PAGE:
Friday October 30 2020



Village Food & Drink

A very English show

Posted on October 21 2013 at 2:00:22 0 comments

Vintage caravan

Hannah Genders revels in the sights and sounds of a traditional country fair.

I popped down to the Malvern Autumn show, which is always held at the end of September, on a beautiful sunny day which seemed to extend the lovely summer we’ve enjoyed this year.

I was reminded of how peculiarly English many of the show’s features are, and it was truly wonderful! In the Harvest Pavilion there were displays of giant vegetables; a parsnip over five metres long and a carrot that weighed in at 8.35 kilos were just some of the delights.

Of course, these vegetables would probably taste terrible but the sheer size of them makes you feel like you have entered another world.

If you talk to any of the competitors, all the recipes and techniques are a very closely guarded secret. The displays range from all kinds of vegetables (leeks, carrots, onions) to cut flowers like dahlias and carnations.

I would recommend anyone to go for the sheer enjoyment of this feature alone.

Outside the Harvest Pavilion the show has developed a vintage section which is growing each year. Caravan enthusiasts bring the most exquisite old caravans I have ever seen, some of the older ones dating back to the 1920s.

You can meet the people who own them and look inside to see the authentic interiors, complete with old crockery (when the caravans were originally sold, many came with a complete set supplied) plus books and guides collected by the owners.

All the vans are lovingly restored and used for holidays as well as showing at events like Malvern. The society seemed a close-knit group where everyone knew everyone else – it was delightful.

Once you have looked around the caravans and vintage tractors, what could be better than an English cup of tea and a piece of homemade cake?

This is provided in the “village hall”, decked out with bunting and vintage clothing stalls, with tables and chairs set up in the middle and a local company supplying cake and tea in china cups – fabulous.

Next door to the village hall this year was a tea dance tent, with a very good jazz and blues band playing and dancing demonstrations going on for most of the day. It created a wonderful atmosphere, and I spent ages just watching the couples twirling around the floor.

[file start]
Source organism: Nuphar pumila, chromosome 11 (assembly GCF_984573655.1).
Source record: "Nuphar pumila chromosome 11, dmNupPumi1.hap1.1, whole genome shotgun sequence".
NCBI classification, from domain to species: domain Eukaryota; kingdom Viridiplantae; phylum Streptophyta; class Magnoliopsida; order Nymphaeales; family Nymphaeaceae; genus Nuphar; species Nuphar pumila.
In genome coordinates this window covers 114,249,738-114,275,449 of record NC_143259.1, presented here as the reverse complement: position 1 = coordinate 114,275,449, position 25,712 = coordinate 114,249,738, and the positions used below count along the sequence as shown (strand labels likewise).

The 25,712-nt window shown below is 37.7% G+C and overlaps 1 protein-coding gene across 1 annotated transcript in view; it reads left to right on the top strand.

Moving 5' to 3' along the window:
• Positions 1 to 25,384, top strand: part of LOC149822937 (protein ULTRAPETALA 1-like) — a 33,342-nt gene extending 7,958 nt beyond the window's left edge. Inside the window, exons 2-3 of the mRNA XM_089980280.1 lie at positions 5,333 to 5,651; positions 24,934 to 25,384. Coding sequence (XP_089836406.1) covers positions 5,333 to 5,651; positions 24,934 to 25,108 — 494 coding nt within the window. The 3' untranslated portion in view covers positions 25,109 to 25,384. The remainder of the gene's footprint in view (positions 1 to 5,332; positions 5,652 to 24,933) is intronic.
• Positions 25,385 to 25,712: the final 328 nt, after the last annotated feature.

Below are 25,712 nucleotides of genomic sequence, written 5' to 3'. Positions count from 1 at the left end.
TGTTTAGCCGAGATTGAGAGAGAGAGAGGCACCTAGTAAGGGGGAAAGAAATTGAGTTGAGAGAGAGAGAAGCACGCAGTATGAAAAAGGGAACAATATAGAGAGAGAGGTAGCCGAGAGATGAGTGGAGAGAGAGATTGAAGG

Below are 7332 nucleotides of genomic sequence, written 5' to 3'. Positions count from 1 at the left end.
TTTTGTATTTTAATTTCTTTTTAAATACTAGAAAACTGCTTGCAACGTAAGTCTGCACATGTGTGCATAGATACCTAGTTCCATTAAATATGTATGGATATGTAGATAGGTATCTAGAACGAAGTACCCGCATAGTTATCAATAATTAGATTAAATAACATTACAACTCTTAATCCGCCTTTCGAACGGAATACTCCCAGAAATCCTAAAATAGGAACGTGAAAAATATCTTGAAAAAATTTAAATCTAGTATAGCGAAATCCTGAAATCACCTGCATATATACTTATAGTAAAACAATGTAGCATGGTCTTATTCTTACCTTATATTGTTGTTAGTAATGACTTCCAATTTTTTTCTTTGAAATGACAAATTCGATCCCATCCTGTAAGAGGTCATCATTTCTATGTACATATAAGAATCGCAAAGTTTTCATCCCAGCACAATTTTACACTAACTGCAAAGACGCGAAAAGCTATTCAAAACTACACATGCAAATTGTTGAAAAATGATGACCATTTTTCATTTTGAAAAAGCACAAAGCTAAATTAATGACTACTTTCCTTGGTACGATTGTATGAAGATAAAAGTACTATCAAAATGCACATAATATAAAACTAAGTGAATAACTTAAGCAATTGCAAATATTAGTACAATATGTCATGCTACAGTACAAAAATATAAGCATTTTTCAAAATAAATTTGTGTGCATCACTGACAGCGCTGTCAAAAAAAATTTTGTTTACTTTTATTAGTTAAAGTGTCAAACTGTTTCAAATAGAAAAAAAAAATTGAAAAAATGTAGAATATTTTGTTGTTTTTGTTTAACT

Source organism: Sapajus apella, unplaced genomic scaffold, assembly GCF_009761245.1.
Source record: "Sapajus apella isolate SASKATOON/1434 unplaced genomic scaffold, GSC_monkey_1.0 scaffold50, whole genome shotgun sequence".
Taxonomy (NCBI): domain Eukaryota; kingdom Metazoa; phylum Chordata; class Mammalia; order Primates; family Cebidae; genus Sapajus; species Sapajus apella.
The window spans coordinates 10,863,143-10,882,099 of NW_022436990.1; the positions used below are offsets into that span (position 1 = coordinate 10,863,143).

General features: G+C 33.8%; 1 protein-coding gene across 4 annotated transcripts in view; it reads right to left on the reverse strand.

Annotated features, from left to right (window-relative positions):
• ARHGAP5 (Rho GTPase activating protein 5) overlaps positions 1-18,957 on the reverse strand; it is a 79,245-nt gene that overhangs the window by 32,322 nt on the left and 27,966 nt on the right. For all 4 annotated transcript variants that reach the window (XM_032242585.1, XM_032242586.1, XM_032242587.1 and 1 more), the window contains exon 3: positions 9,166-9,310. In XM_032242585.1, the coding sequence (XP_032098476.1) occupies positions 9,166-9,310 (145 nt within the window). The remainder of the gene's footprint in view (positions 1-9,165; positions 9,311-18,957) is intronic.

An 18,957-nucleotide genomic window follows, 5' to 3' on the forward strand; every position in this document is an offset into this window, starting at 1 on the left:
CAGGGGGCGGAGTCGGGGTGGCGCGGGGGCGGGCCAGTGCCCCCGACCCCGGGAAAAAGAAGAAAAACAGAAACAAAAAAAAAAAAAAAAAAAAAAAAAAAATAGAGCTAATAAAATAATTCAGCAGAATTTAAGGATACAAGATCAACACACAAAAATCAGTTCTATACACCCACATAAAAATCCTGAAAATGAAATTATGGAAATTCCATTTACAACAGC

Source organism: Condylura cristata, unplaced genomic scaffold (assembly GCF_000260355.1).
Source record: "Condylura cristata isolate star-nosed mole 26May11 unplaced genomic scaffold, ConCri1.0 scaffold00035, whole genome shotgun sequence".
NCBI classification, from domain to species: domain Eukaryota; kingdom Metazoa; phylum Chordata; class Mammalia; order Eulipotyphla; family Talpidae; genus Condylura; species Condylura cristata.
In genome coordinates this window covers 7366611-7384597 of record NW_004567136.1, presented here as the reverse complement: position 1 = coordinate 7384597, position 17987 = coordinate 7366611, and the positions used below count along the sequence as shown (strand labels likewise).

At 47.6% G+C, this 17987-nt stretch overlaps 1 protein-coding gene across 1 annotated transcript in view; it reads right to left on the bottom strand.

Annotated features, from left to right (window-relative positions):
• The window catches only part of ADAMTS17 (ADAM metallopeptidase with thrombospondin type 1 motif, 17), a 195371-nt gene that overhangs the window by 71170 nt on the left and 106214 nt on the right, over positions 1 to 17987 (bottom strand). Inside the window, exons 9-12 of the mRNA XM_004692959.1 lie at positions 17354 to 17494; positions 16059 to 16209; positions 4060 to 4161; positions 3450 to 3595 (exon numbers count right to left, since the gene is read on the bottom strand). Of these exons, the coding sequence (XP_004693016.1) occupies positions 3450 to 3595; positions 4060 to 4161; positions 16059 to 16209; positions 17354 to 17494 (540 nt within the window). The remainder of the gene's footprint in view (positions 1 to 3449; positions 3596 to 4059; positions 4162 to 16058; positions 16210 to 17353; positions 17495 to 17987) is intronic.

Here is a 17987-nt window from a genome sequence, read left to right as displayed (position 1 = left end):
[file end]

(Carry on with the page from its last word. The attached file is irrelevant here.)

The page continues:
Back to the produce! Along with all the vintage nostalgia, the other thing we Brits are good at is growing apples and this show is the place to see them. With a whole tent devoted to apples and pears, there is every sort of English fruit you could possibly imagine.

One that caught my eye was labelled “Bloody Ploughman”; it was a large, deep red apple with very ribbed patterns in the skin.

The story goes that a ploughman was caught stealing apples by the gamekeeper on a Scottish estate in 1883 and was shot – we have no record of whether he survived, but his wife took the apples and threw them on the rubbish heap.

The seedling that subsequently germinated and was developed gained the name “Bloody Ploughman” by another worker on the estate.

These and other stories are part of the rich history that can be discovered at the show. There are lots of opportunities to taste the apples and talk to the experts, or if you prefer there is plenty of cider and perry tasting too.

There are few gardens at the show, only four in total and not as large as the gardens at the Malvern spring show, but very interesting in that they are called edible gardens and are required to have 80 per cent of the planting as edible, herbal or medicinal.

As this show is all about produce, the gardens form part of a demonstration for cookery too – Mary Berry had been there on the first day to do some cooking, which had evidently drawn large crowds.

I must say I really enjoyed my visit to the show this year and would thoroughly recommend it – it felt like I’d been to a traditional English country fair, just on a bigger scale.

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